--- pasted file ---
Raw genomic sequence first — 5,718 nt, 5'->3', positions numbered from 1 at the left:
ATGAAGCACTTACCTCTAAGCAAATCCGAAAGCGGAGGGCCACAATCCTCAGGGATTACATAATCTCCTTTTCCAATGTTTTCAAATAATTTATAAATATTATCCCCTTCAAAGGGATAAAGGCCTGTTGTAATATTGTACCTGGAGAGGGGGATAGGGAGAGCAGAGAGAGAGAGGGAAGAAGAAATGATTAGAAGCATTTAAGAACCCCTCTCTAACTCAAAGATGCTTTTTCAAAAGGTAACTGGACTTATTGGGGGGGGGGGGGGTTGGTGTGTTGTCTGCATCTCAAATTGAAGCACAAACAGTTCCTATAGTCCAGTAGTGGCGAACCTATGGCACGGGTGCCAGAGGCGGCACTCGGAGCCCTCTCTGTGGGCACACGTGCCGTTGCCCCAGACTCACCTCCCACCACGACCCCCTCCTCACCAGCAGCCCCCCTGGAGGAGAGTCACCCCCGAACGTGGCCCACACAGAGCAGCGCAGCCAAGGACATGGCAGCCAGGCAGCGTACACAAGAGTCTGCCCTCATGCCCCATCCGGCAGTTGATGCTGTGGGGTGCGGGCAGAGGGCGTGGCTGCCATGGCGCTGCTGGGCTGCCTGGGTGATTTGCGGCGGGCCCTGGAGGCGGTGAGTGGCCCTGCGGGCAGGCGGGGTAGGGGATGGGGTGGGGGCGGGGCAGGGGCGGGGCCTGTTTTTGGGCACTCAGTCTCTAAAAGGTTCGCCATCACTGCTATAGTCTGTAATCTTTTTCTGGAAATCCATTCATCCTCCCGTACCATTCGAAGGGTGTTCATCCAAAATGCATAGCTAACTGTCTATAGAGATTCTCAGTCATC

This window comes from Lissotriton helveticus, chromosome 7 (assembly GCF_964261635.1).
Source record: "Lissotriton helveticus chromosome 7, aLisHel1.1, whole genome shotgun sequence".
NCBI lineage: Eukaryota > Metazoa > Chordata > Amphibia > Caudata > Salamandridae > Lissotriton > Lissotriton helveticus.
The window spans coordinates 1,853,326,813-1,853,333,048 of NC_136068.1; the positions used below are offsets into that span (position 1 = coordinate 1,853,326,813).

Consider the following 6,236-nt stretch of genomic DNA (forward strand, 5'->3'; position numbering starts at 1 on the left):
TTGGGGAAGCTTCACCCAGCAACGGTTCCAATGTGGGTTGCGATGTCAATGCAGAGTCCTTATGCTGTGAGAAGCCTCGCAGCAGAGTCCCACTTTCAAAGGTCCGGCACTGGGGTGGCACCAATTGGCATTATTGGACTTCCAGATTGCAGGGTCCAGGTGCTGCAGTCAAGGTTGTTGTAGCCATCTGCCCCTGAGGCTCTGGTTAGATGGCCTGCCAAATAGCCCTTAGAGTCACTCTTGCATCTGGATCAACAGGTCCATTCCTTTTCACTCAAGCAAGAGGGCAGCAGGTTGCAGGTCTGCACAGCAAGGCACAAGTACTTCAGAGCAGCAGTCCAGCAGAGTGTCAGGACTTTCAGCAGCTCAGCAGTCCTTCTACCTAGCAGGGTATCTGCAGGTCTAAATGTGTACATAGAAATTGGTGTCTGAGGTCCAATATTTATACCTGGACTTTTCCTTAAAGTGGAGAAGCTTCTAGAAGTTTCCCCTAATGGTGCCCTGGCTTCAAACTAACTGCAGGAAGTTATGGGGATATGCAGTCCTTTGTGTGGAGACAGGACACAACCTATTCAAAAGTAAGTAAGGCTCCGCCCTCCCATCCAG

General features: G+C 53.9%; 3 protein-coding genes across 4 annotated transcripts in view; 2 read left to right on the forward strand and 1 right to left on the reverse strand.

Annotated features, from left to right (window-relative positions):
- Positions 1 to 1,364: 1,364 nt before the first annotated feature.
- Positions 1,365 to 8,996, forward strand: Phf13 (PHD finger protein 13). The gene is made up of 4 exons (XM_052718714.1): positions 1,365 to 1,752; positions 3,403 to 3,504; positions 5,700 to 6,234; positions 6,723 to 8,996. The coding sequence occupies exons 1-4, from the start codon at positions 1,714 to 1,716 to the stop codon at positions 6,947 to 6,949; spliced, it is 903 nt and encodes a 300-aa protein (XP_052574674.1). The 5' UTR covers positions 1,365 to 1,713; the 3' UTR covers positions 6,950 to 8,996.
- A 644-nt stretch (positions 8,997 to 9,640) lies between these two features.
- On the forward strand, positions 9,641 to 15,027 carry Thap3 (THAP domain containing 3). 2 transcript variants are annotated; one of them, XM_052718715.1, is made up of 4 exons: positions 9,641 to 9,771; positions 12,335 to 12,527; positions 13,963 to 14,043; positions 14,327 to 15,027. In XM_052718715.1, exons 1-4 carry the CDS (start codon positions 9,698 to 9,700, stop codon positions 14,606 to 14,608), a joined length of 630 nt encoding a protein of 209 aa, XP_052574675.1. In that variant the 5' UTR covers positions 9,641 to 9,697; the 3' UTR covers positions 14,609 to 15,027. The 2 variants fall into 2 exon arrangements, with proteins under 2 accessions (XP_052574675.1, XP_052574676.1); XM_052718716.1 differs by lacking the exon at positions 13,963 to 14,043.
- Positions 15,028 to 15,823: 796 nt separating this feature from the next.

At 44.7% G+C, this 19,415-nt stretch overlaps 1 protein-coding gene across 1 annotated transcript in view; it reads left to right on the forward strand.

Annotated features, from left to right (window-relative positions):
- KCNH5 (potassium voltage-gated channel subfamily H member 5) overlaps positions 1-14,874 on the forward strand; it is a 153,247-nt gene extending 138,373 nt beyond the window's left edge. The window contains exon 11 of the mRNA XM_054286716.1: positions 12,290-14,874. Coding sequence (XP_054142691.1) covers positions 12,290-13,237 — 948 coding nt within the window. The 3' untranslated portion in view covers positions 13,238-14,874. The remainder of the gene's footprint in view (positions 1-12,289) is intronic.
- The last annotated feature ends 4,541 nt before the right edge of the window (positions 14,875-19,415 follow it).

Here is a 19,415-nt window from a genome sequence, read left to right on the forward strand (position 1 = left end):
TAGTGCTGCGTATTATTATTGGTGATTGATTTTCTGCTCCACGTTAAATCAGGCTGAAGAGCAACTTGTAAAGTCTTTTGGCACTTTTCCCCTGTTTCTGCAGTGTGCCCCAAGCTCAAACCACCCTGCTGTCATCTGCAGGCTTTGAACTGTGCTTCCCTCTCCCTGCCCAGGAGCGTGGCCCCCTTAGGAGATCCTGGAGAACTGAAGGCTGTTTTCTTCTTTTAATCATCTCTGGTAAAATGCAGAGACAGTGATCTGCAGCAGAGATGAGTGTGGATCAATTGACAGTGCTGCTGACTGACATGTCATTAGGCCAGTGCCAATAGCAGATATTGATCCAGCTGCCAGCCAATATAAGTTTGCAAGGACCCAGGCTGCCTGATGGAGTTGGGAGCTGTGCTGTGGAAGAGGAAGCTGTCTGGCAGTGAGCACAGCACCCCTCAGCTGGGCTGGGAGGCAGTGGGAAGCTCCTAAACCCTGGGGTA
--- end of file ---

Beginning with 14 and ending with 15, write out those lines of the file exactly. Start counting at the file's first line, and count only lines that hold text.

- On the forward strand, positions 9,641 to 15,027 carry Thap3 (THAP domain containing 3). 2 transcript variants are annotated; one of them, XM_052718715.1, is made up of 4 exons: positions 9,641 to 9,771; positions 12,335 to 12,527; positions 13,963 to 14,043; positions 14,327 to 15,027. In XM_052718715.1, exons 1-4 carry the CDS (start codon positions 9,698 to 9,700, stop codon positions 14,606 to 14,608), a joined length of 630 nt encoding a protein of 209 aa, XP_052574675.1. In that variant the 5' UTR covers positions 9,641 to 9,697; the 3' UTR covers positions 14,609 to 15,027. The 2 variants fall into 2 exon arrangements, with proteins under 2 accessions (XP_052574675.1, XP_052574676.1); XM_052718716.1 differs by lacking the exon at positions 13,963 to 14,043.
- Positions 15,028 to 15,823: 796 nt separating this feature from the next.